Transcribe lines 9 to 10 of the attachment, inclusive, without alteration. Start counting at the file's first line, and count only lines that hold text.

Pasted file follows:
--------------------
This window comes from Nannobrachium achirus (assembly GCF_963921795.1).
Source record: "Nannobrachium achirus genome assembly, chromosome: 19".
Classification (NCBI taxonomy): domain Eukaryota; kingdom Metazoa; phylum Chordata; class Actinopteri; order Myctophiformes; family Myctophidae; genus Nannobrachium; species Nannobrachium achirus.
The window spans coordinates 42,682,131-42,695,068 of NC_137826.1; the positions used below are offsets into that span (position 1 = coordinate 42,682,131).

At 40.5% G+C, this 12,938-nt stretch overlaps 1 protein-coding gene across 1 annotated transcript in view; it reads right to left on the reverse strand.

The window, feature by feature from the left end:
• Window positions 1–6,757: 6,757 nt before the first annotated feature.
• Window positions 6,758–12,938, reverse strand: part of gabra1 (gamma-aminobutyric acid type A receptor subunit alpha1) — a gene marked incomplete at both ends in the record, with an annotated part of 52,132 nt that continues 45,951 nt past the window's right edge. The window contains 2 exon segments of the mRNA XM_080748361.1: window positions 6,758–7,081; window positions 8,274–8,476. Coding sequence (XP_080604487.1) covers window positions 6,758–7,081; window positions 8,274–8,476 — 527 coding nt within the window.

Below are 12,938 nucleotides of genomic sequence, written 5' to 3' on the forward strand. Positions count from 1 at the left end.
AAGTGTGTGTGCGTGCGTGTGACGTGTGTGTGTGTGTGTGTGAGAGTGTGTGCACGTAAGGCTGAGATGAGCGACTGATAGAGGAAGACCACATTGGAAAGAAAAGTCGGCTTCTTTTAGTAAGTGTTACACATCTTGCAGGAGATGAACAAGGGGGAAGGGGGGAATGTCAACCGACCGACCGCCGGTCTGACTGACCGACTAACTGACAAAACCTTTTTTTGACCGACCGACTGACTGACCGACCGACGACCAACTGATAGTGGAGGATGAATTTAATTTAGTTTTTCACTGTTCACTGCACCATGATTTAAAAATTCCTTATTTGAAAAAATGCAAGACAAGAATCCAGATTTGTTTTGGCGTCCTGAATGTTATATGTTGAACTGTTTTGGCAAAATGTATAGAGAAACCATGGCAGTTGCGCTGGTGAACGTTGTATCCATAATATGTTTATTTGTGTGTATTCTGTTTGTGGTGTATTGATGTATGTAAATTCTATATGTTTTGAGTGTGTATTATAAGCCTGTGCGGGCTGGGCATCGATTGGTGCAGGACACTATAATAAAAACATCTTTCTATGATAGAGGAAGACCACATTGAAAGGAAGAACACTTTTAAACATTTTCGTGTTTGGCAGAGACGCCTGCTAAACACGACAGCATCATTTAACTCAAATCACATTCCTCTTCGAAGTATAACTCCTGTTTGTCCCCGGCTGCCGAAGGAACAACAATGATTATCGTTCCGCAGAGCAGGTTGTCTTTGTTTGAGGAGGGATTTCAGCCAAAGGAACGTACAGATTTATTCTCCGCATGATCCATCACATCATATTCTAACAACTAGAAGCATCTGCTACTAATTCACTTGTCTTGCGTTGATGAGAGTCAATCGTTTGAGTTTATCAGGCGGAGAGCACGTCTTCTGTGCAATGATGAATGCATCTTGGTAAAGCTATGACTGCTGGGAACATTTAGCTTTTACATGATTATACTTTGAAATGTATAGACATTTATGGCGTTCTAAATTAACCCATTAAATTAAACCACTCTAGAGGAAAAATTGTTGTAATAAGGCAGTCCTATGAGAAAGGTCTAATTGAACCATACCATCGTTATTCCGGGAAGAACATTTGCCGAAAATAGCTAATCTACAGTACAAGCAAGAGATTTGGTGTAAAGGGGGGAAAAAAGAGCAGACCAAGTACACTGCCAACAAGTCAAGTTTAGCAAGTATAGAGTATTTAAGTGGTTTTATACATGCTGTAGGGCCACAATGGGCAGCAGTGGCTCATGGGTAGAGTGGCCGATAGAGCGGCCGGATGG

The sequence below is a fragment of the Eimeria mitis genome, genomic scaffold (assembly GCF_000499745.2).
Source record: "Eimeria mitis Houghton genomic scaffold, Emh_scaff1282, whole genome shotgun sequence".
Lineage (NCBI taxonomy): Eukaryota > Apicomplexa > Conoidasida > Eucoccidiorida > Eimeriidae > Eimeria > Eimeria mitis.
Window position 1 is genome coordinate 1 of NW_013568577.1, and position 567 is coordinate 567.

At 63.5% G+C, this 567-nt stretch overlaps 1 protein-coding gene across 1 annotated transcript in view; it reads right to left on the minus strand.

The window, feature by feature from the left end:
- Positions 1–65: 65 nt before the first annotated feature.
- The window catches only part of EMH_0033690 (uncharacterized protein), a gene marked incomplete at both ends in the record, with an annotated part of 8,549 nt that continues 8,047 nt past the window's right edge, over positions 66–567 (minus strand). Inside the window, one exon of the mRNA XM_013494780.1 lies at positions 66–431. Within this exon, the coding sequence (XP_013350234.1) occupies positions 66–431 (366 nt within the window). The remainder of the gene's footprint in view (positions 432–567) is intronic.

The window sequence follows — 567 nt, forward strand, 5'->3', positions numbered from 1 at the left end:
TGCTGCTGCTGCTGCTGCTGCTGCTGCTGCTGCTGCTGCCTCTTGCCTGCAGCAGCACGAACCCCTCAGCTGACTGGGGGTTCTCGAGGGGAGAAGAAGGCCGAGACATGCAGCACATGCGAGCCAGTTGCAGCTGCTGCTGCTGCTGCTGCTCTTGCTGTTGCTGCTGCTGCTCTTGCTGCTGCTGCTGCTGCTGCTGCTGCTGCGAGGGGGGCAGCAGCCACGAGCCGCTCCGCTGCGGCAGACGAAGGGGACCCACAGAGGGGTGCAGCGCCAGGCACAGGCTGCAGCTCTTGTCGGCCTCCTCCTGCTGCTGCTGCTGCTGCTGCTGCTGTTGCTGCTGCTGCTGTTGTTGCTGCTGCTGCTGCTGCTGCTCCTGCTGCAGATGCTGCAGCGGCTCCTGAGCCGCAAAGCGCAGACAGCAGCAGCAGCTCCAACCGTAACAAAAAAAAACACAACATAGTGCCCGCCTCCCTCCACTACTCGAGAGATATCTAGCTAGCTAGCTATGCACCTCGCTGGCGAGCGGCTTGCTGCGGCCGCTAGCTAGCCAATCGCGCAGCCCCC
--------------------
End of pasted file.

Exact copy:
Below are 12,938 nucleotides of genomic sequence, written 5' to 3' on the forward strand. Positions count from 1 at the left end.
AAGTGTGTGTGCGTGCGTGTGACGTGTGTGTGTGTGTGTGTGAGAGTGTGTGCACGTAAGGCTGAGATGAGCGACTGATAGAGGAAGACCACATTGGAAAGAAAAGTCGGCTTCTTTTAGTAAGTGTTACACATCTTGCAGGAGATGAACAAGGGGGAAGGGGGGAATGTCAACCGACCGACCGCCGGTCTGACTGACCGACTAACTGACAAAACCTTTTTTTGACCGACCGACTGACTGACCGACCGACGACCAACTGATAGTGGAGGATGAATTTAATTTAGTTTTTCACTGTTCACTGCACCATGATTTAAAAATTCCTTATTTGAAAAAATGCAAGACAAGAATCCAGATTTGTTTTGGCGTCCTGAATGTTATATGTTGAACTGTTTTGGCAAAATGTATAGAGAAACCATGGCAGTTGCGCTGGTGAACGTTGTATCCATAATATGTTTATTTGTGTGTATTCTGTTTGTGGTGTATTGATGTATGTAAATTCTATATGTTTTGAGTGTGTATTATAAGCCTGTGCGGGCTGGGCATCGATTGGTGCAGGACACTATAATAAAAACATCTTTCTATGATAGAGGAAGACCACATTGAAAGGAAGAACACTTTTAAACATTTTCGTGTTTGGCAGAGACGCCTGCTAAACACGACAGCATCATTTAACTCAAATCACATTCCTCTTCGAAGTATAACTCCTGTTTGTCCCCGGCTGCCGAAGGAACAACAATGATTATCGTTCCGCAGAGCAGGTTGTCTTTGTTTGAGGAGGGATTTCAGCCAAAGGAACGTACAGATTTATTCTCCGCATGATCCATCACATCATATTCTAACAACTAGAAGCATCTGCTACTAATTCACTTGTCTTGCGTTGATGAGAGTCAATCGTTTGAGTTTATCAGGCGGAGAGCACGTCTTCTGTGCAATGATGAATGCATCTTGGTAAAGCTATGACTGCTGGGAACATTTAGCTTTTACATGATTATACTTTGAAATGTATAGACATTTATGGCGTTCTAAATTAACCCATTAAATTAAACCACTCTAGAGGAAAAATTGTTGTAATAAGGCAGTCCTATGAGAAAGGTCTAATTGAACCATACCATCGTTATTCCGGGAAGAACATTTGCCGAAAATAGCTAATCTACAGTACAAGCAAGAGATTTGGTGTAAAGGGGGGAAAAAAGAGCAGACCAAGTACACTGCCAACAAGTCAAGTTTAGCAAGTATAGAGTATTTAAGTGGTTTTATACATGCTGTAGGGCCACAATGGGCAGCAGTGGCTCATGGGTAGAGTGGCCGATAGAGCGGCCGGATGG